Hartley Magazine

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A Waterwise Irrigation Hybrid—Why You Need Sprinklers and Drip Combined

The summer’s too dry, or the summer’s too wet—weather swings across the U.S. are dramatic. Now more than ever, gardeners should consider steady and efficient water delivery for the times when plants need it.

In the past, a permanent installation involved a choice—either underground pipes with sprayer heads, or drip with flexible half-inch pipe and emitters. Now, says Paul Sassone, an Oregon landscape irrigation specialist. you can marry both systems on the same line. “It gives you more control over your water delivery, and that means less waste.”

Paul tells me that the easiest method for melding the two is to start with the upright sprayers, placed at the usual distance dictated by what the heads put out. The spray patterns should overlap. Then he adds drip, which doesn’t usually affect the pressure on the regular lines.

To do this he places an adapter—called a retro—into the rigid plastic underground pipe. The retro is a drip regulator with a cleanable filter that prevents particulates from clogging the emitters. Paul says it’s possible to simply insert the flexible half-inch drip tubing into the irrigation pipe, but the retro keeps the tiniest drip lines trouble-free.

From the retro he snakes out the drip pipe along the front of a bed, where it’s pinned down and covered with mulch. “The pipe is best on the edge,” Paul says. “Otherwise it gets lost and buried and cut when you are weeding and planting.” Skinny quarter-inch tubing with emitters can be punched into this pipe for individual plants.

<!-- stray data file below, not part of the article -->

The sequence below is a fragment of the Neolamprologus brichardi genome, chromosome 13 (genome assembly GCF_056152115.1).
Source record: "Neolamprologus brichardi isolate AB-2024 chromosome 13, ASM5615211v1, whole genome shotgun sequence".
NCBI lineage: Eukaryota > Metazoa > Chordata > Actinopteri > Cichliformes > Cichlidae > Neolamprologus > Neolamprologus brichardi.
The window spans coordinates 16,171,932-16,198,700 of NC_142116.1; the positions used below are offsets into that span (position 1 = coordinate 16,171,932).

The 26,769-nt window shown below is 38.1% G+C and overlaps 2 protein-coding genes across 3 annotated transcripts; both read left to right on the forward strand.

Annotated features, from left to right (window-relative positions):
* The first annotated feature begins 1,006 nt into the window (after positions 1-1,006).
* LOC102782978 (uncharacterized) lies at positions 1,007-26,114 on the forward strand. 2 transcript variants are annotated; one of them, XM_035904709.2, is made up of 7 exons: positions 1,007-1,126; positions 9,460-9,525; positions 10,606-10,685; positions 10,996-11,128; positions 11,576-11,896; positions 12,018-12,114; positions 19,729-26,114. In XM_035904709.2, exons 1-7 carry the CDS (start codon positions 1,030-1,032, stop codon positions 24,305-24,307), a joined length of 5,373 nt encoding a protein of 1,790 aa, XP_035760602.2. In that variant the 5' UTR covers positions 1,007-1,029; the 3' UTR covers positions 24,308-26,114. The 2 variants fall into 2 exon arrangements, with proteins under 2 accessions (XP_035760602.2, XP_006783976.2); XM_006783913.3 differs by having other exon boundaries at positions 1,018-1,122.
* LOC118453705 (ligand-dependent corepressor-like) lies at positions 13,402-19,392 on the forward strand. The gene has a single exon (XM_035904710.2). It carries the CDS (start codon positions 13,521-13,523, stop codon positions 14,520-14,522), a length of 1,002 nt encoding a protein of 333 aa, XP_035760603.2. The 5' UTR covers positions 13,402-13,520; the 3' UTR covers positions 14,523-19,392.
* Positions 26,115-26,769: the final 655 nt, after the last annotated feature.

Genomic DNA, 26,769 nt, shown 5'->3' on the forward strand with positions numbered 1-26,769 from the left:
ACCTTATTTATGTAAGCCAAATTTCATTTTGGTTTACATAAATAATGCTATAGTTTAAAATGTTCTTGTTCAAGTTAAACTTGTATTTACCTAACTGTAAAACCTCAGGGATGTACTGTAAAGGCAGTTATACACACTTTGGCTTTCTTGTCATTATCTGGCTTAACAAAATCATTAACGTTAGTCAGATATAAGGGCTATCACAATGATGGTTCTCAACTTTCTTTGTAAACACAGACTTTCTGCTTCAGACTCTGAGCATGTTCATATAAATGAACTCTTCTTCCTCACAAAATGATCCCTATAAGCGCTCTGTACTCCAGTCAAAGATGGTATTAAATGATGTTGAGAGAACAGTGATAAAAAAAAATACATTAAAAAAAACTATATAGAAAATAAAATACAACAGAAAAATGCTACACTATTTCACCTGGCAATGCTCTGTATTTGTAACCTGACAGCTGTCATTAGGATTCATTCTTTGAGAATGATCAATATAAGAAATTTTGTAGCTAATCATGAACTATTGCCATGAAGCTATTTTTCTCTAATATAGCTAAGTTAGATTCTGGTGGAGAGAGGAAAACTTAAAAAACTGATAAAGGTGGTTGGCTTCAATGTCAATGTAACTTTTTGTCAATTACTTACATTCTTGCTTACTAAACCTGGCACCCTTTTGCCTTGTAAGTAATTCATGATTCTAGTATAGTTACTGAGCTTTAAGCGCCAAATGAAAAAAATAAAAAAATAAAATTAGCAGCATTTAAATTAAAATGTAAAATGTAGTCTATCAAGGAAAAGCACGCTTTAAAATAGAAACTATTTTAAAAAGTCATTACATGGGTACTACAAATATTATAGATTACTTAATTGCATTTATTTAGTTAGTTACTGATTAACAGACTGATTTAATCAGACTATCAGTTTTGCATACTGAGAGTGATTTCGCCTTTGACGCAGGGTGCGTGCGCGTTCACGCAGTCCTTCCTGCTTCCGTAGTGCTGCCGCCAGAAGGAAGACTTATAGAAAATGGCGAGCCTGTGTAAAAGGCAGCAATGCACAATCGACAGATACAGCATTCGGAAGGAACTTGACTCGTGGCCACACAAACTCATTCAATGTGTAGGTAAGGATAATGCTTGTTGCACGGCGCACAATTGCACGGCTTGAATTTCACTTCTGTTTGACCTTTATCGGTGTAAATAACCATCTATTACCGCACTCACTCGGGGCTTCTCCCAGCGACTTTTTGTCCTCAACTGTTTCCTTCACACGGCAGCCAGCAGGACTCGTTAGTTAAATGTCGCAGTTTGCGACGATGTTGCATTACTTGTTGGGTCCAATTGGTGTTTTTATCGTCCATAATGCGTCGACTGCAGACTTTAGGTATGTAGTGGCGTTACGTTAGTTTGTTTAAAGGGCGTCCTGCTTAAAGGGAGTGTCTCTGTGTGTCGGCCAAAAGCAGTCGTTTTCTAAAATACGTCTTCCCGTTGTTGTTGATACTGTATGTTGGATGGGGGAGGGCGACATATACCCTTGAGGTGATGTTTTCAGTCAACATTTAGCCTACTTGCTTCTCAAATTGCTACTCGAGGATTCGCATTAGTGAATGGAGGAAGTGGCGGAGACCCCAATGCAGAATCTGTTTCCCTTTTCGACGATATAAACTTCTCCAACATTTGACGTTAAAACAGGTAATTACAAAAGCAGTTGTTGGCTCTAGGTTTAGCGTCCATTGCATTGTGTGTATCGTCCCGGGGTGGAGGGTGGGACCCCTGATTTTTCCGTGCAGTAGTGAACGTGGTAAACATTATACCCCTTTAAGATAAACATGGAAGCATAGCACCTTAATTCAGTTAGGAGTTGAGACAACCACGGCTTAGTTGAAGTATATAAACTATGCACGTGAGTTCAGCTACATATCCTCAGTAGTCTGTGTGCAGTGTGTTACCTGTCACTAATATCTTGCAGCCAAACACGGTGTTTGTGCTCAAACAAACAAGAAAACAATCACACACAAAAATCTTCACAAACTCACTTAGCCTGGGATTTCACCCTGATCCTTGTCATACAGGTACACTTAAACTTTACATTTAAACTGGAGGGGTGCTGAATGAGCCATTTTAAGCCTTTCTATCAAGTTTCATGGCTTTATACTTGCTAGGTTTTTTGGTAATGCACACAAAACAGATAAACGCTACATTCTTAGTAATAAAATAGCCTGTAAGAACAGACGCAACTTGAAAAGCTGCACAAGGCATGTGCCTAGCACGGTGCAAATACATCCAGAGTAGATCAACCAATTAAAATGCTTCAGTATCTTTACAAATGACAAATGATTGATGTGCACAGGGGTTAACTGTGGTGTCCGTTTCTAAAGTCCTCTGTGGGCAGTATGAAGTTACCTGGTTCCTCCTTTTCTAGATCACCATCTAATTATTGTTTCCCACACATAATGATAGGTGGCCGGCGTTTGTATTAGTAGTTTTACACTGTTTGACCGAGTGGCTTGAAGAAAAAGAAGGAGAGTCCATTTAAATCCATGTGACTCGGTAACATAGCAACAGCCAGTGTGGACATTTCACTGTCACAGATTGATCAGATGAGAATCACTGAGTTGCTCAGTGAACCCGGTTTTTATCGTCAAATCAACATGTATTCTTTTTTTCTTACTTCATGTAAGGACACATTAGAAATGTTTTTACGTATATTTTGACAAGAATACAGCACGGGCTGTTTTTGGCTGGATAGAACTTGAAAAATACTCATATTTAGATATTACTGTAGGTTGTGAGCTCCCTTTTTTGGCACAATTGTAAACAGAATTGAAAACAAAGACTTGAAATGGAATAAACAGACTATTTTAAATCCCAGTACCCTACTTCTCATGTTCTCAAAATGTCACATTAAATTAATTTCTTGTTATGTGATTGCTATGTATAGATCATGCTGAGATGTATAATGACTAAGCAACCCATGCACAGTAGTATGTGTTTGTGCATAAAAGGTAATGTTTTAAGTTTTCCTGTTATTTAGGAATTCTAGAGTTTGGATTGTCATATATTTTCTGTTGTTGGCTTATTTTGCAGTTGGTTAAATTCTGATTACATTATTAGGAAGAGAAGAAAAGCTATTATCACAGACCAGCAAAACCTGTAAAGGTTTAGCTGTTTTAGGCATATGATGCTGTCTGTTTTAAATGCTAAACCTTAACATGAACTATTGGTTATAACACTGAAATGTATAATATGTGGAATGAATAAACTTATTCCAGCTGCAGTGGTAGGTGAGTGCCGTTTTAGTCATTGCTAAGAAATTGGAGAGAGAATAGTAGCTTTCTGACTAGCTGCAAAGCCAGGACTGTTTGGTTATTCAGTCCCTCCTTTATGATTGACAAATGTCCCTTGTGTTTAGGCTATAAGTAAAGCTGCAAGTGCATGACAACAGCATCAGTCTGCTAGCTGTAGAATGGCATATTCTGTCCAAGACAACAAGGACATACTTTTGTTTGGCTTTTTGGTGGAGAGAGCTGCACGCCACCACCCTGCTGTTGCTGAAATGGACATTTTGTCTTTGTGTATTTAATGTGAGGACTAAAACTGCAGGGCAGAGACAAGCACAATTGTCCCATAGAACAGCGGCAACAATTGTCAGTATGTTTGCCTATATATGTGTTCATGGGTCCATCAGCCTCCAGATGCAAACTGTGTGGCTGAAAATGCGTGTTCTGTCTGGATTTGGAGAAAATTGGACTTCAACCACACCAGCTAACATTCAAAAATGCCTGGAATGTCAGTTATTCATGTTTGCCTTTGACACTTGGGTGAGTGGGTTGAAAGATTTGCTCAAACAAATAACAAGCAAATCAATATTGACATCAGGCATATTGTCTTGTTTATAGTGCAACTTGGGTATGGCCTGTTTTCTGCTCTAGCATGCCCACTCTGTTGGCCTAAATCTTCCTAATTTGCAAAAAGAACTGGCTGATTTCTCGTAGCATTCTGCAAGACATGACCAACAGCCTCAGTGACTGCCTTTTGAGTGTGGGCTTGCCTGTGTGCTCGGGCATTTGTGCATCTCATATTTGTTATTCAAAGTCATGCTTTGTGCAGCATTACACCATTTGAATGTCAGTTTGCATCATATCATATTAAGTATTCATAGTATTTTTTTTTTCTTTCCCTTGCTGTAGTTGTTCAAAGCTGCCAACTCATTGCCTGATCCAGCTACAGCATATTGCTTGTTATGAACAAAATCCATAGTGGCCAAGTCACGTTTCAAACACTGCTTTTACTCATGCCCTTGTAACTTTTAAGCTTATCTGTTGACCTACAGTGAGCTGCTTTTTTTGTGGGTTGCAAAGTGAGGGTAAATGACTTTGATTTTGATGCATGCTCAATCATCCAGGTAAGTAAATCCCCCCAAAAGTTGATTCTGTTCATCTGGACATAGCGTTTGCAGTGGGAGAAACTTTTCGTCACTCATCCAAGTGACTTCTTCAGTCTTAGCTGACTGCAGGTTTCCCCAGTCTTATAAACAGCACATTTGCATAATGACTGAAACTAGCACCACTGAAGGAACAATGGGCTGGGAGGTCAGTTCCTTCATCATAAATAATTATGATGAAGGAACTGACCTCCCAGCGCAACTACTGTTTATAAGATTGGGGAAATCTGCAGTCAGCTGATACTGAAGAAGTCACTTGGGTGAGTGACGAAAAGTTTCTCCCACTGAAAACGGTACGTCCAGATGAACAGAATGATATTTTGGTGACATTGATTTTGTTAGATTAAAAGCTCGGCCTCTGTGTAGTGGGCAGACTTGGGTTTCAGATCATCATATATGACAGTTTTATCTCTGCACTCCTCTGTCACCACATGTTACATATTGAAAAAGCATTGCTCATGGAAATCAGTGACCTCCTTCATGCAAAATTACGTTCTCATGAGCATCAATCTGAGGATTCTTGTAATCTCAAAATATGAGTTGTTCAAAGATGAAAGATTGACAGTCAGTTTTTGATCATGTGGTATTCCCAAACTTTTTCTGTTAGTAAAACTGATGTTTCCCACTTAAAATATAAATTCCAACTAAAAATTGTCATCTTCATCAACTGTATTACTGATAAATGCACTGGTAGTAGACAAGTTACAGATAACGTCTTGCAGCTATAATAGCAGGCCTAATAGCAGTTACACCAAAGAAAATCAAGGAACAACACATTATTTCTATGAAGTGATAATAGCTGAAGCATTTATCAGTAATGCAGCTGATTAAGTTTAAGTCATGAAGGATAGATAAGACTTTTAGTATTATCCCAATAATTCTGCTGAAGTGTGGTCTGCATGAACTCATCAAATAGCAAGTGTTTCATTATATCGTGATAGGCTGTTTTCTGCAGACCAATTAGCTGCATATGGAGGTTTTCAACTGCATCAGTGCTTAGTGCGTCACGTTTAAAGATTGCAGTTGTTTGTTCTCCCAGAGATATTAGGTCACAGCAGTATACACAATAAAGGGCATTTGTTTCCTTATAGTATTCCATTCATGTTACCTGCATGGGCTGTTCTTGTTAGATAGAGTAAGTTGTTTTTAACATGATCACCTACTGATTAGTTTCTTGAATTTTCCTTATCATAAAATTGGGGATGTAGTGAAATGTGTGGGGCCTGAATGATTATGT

With a hybrid water system you can:

Combine delivery on one line. Water a bed with sprayers and also hydrate containers with drip emitters at the same time.

Customize plants’ needs. If a hydrangea wilts days before everything else, drip emitters can bring extra water without over-watering the rest. Or new plants in established beds can benefit from drip hoses directed at their tiny roots.

Prevent runoff and overspray on hillsides. Paul suggests watering hills by installing standard sprinkler heads aimed up the slope. He adds drip at the top where the edge of the spray pattern delivers less. This balances the water supply and keeps it all in the bed.

Avoid dry areas. Ironically, the soil directly beneath a sprinkler is often a desert because each head throws most of its water outward. A drip hose at the base of a sprayer creates an oasis